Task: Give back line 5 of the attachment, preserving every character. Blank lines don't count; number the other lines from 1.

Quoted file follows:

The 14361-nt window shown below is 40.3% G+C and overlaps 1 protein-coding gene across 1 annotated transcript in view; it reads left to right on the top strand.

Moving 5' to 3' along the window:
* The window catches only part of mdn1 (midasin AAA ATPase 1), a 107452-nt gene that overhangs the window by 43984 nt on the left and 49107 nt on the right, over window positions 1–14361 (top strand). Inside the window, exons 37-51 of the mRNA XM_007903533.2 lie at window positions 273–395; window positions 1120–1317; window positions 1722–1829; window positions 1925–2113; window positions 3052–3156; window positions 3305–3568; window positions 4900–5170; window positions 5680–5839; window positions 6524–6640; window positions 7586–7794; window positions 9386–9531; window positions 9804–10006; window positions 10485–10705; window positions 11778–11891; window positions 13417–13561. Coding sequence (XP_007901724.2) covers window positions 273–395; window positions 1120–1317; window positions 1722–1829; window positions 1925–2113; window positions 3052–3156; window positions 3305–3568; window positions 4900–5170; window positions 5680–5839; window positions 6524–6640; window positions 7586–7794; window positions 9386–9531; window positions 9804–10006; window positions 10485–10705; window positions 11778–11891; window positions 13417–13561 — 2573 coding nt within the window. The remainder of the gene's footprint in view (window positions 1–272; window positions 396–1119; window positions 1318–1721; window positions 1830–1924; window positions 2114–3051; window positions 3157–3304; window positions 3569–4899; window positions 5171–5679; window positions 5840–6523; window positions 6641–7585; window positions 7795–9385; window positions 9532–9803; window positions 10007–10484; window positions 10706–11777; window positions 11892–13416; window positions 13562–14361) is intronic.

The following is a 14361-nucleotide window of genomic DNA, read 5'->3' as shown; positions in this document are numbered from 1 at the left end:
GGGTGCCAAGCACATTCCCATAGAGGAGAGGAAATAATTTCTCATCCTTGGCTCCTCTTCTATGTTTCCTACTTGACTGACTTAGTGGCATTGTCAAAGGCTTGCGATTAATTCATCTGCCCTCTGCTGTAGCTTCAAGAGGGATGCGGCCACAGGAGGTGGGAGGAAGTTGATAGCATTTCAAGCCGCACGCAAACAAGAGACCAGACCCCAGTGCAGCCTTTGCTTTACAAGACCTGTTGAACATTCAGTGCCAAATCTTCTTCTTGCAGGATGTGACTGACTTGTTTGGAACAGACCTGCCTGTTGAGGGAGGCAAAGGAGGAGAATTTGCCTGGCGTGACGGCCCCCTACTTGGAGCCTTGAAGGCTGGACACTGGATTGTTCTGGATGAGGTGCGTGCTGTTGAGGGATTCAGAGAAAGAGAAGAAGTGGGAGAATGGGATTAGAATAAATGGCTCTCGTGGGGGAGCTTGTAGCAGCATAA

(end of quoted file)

GGGTGCCAAGCACATTCCCATAGAGGAGAGGAAATAATTTCTCATCCTTGGCTCCTCTTCTATGTTTCCTACTTGACTGACTTAGTGGCATTGTCAAAGGCTTGCGATTAATTCATCTGCCCTCTGCTGTAGCTTCAAGAGGGATGCGGCCACAGGAGGTGGGAGGAAGTTGATAGCATTTCAAGCCGCACGCAAACAAGAGACCAGACCCCAGTGCAGCCTTTGCTTTACAAGACCTGTTGAACATTCAGTGCCAAATCTTCTTCTTGCAGGATGTGACTGACTTGTTTGGAACAGACCTGCCTGTTGAGGGAGGCAAAGGAGGAGAATTTGCCTGGCGTGACGGCCCCCTACTTGGAGCCTTGAAGGCTGGACACTGGATTGTTCTGGATGAGGTGCGTGCTGTTGAGGGATTCAGAGAAAGAGAAGAAGTGGGAGAATGGGATTAGAATAAATGGCTCTCGTGGGGGAGCTTGTAGCAGCATAA